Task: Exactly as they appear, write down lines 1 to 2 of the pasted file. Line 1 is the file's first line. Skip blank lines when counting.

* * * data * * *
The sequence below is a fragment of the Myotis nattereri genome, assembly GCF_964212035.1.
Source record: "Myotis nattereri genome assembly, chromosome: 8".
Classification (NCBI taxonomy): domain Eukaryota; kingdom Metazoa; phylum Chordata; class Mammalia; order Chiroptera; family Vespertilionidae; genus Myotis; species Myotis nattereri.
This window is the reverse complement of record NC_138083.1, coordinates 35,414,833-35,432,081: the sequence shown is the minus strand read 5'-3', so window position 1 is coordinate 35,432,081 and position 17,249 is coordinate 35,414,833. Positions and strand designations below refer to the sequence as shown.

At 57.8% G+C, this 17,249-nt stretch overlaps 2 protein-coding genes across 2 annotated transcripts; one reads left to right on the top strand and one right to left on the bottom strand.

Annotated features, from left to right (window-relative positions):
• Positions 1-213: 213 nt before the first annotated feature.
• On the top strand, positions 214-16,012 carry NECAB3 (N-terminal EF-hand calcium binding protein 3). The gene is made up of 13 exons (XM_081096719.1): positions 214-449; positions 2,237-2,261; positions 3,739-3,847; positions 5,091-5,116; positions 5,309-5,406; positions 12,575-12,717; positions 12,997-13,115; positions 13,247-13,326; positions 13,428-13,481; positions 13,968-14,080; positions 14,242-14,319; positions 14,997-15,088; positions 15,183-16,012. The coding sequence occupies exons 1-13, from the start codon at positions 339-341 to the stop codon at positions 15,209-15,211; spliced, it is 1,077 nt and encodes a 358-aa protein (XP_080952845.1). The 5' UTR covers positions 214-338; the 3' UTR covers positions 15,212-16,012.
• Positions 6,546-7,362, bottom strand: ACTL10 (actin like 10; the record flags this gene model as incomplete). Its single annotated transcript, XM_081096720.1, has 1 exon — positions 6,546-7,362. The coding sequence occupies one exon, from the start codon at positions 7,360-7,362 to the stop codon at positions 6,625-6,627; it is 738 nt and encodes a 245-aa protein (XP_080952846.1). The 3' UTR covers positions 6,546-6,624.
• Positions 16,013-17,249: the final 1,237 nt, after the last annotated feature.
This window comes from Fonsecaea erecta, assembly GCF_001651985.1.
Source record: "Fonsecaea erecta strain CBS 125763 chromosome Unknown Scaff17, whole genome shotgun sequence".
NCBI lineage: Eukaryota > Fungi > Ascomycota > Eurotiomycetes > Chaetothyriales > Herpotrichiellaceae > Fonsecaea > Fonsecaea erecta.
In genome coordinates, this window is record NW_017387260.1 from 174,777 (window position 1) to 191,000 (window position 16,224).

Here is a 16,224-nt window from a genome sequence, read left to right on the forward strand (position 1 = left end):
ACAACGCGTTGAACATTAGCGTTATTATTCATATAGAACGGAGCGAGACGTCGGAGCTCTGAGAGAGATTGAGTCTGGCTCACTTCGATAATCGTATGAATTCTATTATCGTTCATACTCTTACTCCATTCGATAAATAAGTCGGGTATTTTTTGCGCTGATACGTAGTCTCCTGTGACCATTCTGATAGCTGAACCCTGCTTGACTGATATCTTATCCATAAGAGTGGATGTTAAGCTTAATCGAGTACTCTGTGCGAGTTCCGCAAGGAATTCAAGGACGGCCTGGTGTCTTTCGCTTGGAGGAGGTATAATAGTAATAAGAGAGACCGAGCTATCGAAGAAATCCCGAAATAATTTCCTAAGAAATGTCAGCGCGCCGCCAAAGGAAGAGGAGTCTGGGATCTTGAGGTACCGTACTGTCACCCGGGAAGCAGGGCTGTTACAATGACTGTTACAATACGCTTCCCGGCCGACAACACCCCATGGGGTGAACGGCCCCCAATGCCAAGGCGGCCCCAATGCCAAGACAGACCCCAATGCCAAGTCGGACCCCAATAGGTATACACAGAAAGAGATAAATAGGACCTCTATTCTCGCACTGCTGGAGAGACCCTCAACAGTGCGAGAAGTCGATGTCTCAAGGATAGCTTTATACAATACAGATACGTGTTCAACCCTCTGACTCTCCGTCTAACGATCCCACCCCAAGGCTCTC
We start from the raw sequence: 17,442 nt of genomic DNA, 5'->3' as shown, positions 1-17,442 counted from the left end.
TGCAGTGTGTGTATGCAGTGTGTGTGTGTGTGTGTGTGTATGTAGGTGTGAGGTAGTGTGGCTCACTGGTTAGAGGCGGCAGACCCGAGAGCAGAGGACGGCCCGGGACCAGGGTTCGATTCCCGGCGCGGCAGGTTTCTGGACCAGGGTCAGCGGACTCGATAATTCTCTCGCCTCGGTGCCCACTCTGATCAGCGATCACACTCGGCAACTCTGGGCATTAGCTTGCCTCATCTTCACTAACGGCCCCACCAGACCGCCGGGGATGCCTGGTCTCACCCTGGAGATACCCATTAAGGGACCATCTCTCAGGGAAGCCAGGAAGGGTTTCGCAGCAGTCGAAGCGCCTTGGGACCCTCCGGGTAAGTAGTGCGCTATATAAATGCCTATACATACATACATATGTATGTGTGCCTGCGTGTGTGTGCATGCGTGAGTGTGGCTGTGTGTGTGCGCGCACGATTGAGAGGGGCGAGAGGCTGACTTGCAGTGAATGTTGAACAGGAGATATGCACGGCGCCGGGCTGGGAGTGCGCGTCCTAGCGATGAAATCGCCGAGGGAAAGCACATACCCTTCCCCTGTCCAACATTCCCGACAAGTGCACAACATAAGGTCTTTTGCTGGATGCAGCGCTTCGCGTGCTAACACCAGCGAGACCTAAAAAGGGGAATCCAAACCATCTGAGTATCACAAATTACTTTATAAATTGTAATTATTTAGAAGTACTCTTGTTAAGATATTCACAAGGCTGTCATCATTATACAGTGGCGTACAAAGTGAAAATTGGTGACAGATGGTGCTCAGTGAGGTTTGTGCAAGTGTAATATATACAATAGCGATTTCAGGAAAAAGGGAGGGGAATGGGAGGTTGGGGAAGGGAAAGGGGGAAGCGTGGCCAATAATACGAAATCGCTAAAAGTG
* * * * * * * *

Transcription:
The sequence below is a fragment of the Myotis nattereri genome, assembly GCF_964212035.1.
Source record: "Myotis nattereri genome assembly, chromosome: 8".